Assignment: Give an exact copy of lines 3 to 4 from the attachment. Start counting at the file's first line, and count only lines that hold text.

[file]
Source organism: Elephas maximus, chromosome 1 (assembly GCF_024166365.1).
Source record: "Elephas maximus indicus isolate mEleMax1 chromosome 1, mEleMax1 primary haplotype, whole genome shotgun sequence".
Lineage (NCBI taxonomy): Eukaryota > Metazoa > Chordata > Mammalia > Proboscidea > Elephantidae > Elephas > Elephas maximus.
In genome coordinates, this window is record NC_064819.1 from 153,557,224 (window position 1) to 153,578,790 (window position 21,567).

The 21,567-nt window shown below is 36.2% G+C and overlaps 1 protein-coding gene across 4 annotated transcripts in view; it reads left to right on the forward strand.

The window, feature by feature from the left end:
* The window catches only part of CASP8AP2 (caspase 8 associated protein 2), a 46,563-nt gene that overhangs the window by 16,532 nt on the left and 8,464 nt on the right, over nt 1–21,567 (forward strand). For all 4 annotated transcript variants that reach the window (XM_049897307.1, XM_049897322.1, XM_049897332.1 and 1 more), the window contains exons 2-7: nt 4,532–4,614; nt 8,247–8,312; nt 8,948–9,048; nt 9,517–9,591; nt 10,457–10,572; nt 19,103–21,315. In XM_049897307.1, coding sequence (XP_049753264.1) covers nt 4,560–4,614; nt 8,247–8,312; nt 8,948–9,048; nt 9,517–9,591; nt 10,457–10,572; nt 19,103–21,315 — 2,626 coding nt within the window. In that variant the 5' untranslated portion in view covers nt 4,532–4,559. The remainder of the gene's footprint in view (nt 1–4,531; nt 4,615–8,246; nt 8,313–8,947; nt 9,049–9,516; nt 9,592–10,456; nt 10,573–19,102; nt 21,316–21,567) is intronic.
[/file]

Lineage (NCBI taxonomy): Eukaryota > Metazoa > Chordata > Mammalia > Proboscidea > Elephantidae > Elephas > Elephas maximus.
In genome coordinates, this window is record NC_064819.1 from 153,557,224 (window position 1) to 153,578,790 (window position 21,567).